Many crustaceans reproduce sexually and possess separate sexes. Remipedes and barnacles are examples of hermaphrodite crustaceans. It is not unheard of for some kinds of crustaceans to change their sex over the course of their lives. A phenomenon called parthenogenesis, which is when viable eggs are created by the female without the requirement of fertilization by a male, is widely common among crustaceans.

Eggs

For many kinds of crustaceans, the fertilized eggs are just let go into the water column; still other kinds of crustaceans have come up with a mechanism for retaining the eggs until they are mature enough to be hatched. For example, many decapods carry their eggs connected to the pleopods, but plenty of isopods and notostracans create a brood pouch from the thoracic limbs and the carapace. Others like female Branchiura do not carry their eggs in ovisacs that are external, but, rather, attach them to rocks and other objects in rows. Many krill types actually carry their eggs in between their thoracic limbs, yet other kinds of crustaceans even have them connected in tangled strings of a considerable length.

Larvae

Crustaceans go through a few different larval forms; the earliest of these is the nauplius. In many groups of crustaceans, there are additional larval stages, such as the zoea. Coming after the nauplius stage and preceding a crustacean’s post-larval stage, the zoea swim by using their thoracic appendages, which is different from nauplii. Nauplii use appendages for swimming. Megalopa, on the other hand, utilize abdominal appendages to swim, and megalopa also features spikes on its carapace, which can help these tiny organisms in directional swimming.

Classification

The word “crustacean” has a long history. The works of both Guillaume Rondelet and Pierre Belon use the word. The first legitimate work to use the name “Crustacea” was 1772’s Zoologia Fundamenta by Morten Thrane Brunnich. The Crustacea subphylum comprises about 52,000 species, but the quantity of undescribed species may actually be considerably higher. In total, there are six classes of crustaceans: remipedia, ostracoda, malacostraca, maxillopoda, cephalocarida and branchiopoda.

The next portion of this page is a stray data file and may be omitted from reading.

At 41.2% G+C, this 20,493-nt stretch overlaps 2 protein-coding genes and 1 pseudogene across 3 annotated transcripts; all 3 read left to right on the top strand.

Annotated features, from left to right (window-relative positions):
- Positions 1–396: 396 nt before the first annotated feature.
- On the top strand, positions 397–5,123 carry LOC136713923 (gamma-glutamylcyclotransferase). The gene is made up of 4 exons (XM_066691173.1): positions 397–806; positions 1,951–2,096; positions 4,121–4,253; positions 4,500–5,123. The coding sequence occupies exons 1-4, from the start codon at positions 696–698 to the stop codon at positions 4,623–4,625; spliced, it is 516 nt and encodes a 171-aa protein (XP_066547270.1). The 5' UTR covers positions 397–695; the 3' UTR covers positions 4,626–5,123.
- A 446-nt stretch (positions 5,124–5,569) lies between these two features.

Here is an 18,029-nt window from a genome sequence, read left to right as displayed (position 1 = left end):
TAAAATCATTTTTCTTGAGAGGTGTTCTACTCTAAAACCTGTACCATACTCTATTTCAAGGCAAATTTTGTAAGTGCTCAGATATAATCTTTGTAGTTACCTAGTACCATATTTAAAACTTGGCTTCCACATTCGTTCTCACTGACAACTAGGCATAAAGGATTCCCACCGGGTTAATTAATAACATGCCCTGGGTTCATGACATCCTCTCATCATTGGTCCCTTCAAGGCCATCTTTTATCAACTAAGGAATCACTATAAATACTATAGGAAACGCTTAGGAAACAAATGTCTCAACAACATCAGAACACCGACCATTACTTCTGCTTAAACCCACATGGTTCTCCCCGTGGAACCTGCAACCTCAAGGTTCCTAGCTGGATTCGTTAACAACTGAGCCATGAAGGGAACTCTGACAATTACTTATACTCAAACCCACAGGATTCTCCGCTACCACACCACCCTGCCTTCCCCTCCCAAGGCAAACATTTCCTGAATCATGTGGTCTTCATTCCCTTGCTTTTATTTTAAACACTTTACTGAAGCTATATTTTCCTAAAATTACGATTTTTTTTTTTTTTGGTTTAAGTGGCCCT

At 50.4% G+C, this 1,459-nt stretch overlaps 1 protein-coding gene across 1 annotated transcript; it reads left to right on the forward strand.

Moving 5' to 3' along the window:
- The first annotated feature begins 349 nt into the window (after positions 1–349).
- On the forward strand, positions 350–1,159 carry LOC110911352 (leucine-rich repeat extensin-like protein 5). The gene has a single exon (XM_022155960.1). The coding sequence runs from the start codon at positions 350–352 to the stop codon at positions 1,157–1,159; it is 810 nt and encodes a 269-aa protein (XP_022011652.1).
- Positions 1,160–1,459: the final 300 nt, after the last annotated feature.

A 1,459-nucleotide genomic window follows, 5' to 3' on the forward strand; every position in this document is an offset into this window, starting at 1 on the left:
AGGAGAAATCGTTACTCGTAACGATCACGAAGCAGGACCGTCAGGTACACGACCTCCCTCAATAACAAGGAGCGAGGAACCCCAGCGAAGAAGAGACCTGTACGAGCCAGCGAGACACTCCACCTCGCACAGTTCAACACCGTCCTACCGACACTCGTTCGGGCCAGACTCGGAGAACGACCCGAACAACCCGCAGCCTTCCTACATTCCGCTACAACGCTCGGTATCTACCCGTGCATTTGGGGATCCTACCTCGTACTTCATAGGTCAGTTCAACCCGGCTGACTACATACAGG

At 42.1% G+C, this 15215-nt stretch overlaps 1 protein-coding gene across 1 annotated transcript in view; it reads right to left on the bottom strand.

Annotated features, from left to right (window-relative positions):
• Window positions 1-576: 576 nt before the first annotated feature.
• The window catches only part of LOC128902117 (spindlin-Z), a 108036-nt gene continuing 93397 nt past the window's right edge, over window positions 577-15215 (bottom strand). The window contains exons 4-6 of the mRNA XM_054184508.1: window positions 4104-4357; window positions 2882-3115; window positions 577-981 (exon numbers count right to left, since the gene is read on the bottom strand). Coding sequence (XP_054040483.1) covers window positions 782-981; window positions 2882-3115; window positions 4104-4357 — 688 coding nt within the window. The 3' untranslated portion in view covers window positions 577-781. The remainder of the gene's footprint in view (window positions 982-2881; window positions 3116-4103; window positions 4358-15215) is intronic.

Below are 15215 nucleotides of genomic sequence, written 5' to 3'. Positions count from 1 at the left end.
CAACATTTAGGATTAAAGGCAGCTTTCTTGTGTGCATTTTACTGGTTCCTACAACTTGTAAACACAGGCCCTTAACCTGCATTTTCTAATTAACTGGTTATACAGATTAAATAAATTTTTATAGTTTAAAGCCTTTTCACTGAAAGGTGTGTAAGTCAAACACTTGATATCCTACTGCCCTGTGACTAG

• Crustacean Society Website: This website promotes the further study of all factors in the crustacean’s biology.
  • Collection: This is the website for one of the biggest state collections of crustaceans in North America.
  • All About Crustacean Shellfish: This website features information on crabs, lobsters and shrimps.
  • Lesson Plan (PDF): This website features a crustacean lesson plan designed to target school kids.
  • Gene Article: This website presents an article that talks about how a crustacean is the animal with the highest number of genes.
  • A Look at Molting: This website features information and a video on crustaceans molting.
  • Features: This website examines the features that are common to crustaceans.
  • Heart Comparison: This website explains the difference in a human versus a crustacean heart.
  • What are Crustaceans?: This website looks at the basics of crustaceans.